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Will abortion dominate the 2022 Minnesota election?

Given the many issues besetting Minnesotans, abortion seems be just one in a large crowd of concerns.

Pro-choice protesters rallying at the Minnesota State Capitol on May 3.
Pro-choice protesters rallying at the Minnesota State Capitol on May 3.

Reports that the US Supreme Court will overturn the 1973 Roe v. Wade decision that created a right to abortion under the U.S. Constitution has led to a flurry of commentary and speculation about that likely decision’s effect on the 2022 elections. A new survey, however, raises doubts that it will be a transformative issue.

A recent SurveyUSA poll conducted for KSTP television sheds some light on the role of abortion in Minnesota’s 2022 electoral politics. The survey queried 725 state adults about their abortion opinions and how those opinions might affect their votes in November’s state elections.  The May 5 – May 10 survey, weighted by gender, age, education and home ownership to reflect the state population, has a margin of error 4.4 percent.

Fifty-one percent of Minnesota adults opted for keeping Roe v. Wade as the law of the land. The survey did not, however, ask respondents if they knew the actual content of that court decision. The key divide in the survey concerned respondents’ differing views of the proper availability of abortion procedures. Thirty percent wanted abortion always legal, 25 percent wanted abortion “permitted with some limitations,” 26 percent wanted it available only for cases of rape, incest and saving the life of the mother and 12 percent wanted it always illegal.

The major ideological and partisan divide was between those wanting abortion to be always legal and those wanting it mostly or always illegal. Fifty-two percent of Democrats and 58 percent of liberals opted for abortion being always legal. In contrast, 56 percent of Republicans and conservatives wanted it mostly or totally illegal.

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What was the presence of this “great divide” among key voter groups? A gender gap of about 7 percent existed between men and women, with men more in favor of restrictions than women.

The crucial “swing groups” in the Minnesota electorate are suburban residents and political independents. Among suburbanites, 27 percent wanted abortion always legal, the same level of support evident among rural poll respondents. Thirty-eight percent of those residing in the suburbs wanted abortion to be usually illegal. Similar percentages obtained among independents, with 27 percent opting for no limits on abortion and 42 percent preferring it to be usually illegal.

One crucial question for 2022 is how important the abortion issue looms in Minnesotans’ voting decisions. Those advocating no limits to abortion clearly have intensity on their side, with 54 percent saying the issue would be very important in their voting choices. Those who supported making abortion illegal under many or all circumstances were about 20 points less likely to say it would be very important in their 2022 voting.

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Steven Schier
The abortion issue was also less salient for 2022 voting among suburbanites and political independents. Only 26 percent of independents and 36 percent of those in suburbs said it would be very important for them when casting their 2022 ballots.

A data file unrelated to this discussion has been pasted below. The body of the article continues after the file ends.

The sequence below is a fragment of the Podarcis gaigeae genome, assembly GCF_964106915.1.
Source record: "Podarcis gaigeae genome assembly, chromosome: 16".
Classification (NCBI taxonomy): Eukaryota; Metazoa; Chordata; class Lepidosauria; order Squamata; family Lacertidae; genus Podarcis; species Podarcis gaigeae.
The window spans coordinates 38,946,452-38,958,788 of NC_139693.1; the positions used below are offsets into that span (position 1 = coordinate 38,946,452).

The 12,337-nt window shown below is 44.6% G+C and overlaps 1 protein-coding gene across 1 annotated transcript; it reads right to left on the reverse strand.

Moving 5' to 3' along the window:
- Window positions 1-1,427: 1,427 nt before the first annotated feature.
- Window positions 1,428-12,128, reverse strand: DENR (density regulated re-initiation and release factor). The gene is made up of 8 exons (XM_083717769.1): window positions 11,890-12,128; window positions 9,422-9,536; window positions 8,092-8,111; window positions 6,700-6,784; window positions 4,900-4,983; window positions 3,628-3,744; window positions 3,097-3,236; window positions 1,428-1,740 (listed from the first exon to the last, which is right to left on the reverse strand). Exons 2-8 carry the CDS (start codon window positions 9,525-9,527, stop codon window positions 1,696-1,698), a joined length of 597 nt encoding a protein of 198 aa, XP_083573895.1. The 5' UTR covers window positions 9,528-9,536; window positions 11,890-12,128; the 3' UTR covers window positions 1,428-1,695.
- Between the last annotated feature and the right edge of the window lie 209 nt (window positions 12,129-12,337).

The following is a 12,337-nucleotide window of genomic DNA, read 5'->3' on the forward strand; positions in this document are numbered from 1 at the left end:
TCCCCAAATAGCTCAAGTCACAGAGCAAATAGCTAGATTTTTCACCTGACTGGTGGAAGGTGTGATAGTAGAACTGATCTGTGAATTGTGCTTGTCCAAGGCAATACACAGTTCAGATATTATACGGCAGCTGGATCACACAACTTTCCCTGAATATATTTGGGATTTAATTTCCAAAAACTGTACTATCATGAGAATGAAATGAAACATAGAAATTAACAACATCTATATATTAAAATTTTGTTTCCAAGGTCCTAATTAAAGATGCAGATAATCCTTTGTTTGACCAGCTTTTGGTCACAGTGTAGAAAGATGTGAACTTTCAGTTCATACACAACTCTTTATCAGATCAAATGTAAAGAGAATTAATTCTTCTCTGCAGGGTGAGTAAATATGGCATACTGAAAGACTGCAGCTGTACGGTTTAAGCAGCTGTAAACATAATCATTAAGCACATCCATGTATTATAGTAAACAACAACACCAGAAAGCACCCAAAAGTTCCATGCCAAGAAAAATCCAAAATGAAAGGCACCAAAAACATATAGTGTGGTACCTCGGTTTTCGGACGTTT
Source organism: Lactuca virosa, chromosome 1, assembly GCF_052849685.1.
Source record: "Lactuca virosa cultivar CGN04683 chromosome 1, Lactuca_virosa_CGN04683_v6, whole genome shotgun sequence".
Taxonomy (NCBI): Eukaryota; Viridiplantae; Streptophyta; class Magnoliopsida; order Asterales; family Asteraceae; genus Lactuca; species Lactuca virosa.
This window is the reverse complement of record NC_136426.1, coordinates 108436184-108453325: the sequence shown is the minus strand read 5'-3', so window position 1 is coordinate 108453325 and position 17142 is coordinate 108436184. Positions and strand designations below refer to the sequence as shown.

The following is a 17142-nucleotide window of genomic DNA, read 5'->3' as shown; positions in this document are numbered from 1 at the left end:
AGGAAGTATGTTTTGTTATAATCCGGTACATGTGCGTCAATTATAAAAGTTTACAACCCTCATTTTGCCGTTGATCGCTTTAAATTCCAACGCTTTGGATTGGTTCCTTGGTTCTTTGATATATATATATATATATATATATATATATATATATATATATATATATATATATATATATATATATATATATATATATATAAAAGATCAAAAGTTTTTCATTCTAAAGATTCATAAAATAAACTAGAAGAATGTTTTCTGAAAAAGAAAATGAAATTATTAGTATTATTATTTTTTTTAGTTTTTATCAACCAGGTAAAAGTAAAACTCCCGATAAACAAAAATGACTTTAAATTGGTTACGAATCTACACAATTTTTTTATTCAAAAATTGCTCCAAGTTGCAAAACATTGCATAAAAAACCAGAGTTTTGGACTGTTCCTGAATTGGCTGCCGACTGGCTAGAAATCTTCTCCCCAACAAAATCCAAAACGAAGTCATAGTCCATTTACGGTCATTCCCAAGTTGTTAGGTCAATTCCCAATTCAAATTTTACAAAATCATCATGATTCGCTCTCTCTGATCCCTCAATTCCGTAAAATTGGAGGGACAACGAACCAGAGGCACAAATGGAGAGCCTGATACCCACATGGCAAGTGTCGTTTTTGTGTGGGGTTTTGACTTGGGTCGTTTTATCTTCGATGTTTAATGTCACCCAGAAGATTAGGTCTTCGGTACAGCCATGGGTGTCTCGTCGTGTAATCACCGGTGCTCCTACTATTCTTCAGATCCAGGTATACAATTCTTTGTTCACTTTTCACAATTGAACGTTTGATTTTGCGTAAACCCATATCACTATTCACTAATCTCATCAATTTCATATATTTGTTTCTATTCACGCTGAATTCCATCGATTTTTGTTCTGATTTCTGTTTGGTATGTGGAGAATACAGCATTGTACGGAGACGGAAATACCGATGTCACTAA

The major political opportunity for Minnesota Democrats and liberals, then, lies with stoking intensity among their base supporters about the abortion issue. Fifty-one percent of Democrats, 49 percent of liberals and an impressive 77 percent of those very liberal indicated that a candidate’s abortion position would very likely influence their vote for that candidate.

This part of the electorate, however, is always likely to turn out in considerable numbers, so it is far from clear that many additional votes will come from them in 2022 because of the abortion issue. What can come from this segment of the electorate, however, is additional volunteer activism and financial support for campaigns. Expect the state DFL to spur that activity among their intense abortion supporters.

In other parts of the Minnesota electorate, however, it is not very evident from this survey that abortion will transform the state’s 2022 electoral landscape. Countering liberal activism on this issue, 51 percent of very conservative respondents also indicate that a candidate’s position on abortion is very likely to influence their vote. The 9 percent of the sample who are very conservative adults comprise a group half again larger than the 6 percent of respondents who are very liberal.

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The issue also is far less important for those who are political independents or who reside in the suburbs – who often determine the direction of state politics. As Julie Roginsky, a national Democratic consultant recently noted about 2022 voters’ thinking about abortion, “Is this something they lose sleep over every night? No. What they do lose sleep over is, ‘I can’t fill up my gas tank, it’s really expensive. I can’t afford to send my kid to college, it’s really expensive.’ … Any voter who will vote purely based on (Roe) is an incredibly committed voter who will be coming out in the midterms, anyway.”

Roginsky’s point applies to Minnesota voters. Given the many issues besetting Minnesotans, abortion seems be just one in a large crowd of concerns. It may help Democrats’ turnout at the margins, but its influence on the overall state results, as evident in the survey’s findings, may well not extend beyond that limited effect.

Steven Schier is the Emeritus Congdon professor of Political Science at Carleton College in Northfield, Minnesota.